Washington state leads in equine West Nile virus cases
The disease is most prevalent in August and September. As of Aug. 19, the latest update from USDA’s Animal and Plant Health Inspection Service (APHIS) showed 12 cases in Washington state, but state authorities there reported eight more cases in the following five days, most of them in Yakima and Benton counties in the south-central part of the state.
Other states reporting equine WNV so far include Montana, with four cases; California, three; Kentucky and Louisiana, two each; and Mississippi, Texas, Utah and West Virginia with one each.
Western states have led the nation in WNV cases the last few years. Last year, out of 179 equine cases in 30 states and Puerto Rico, 41 cases were in Washington state, 32 in California, 19 in Texas, eight in Utah and seven in Montana. The mosquito-borne virus began migrating westward in 1999.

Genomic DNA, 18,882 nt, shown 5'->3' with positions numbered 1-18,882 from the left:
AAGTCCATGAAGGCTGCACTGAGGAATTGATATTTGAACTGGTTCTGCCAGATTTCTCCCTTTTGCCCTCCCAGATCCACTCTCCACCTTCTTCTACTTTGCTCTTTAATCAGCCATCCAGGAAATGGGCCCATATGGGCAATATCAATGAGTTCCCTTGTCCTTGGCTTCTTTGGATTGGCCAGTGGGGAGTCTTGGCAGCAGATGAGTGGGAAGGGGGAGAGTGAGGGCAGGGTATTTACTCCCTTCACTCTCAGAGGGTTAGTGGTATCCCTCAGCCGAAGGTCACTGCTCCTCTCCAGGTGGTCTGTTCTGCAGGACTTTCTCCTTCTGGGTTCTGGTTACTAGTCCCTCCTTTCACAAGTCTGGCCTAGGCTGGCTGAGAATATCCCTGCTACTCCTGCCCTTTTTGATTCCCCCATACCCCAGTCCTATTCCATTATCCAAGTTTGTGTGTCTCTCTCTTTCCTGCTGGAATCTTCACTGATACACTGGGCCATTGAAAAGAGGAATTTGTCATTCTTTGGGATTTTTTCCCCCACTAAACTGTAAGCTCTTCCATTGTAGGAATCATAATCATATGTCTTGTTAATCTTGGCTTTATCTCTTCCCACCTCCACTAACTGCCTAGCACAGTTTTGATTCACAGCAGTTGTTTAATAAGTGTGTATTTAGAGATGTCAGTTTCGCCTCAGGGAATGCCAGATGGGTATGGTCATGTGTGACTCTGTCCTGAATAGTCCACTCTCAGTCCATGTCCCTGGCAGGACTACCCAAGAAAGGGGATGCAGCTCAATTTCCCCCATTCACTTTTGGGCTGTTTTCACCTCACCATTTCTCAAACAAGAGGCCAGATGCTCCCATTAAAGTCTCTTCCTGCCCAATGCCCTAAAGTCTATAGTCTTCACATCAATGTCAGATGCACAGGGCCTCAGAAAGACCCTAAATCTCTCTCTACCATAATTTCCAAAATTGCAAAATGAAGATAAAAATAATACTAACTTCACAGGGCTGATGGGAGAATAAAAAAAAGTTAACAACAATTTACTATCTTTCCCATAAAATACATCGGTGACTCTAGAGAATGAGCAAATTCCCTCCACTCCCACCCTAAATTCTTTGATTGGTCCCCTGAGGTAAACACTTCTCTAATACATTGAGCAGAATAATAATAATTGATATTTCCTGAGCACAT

Humans and horses can become infected with WNV after being bitten by mosquitoes that picked up the virus by feeding on infected birds, but humans and horses as dead-end hosts don’t transmit the virus.
The virus spreads to a horse’s spinal cord and brain, causing inflammation, with clinical signs presenting within three to 15 days, according to APHIS.
Veterinarians recommend that their equine patients be vaccinated against WNV and other mosquito-transmitted diseases like Eastern and Western equine encephalitis.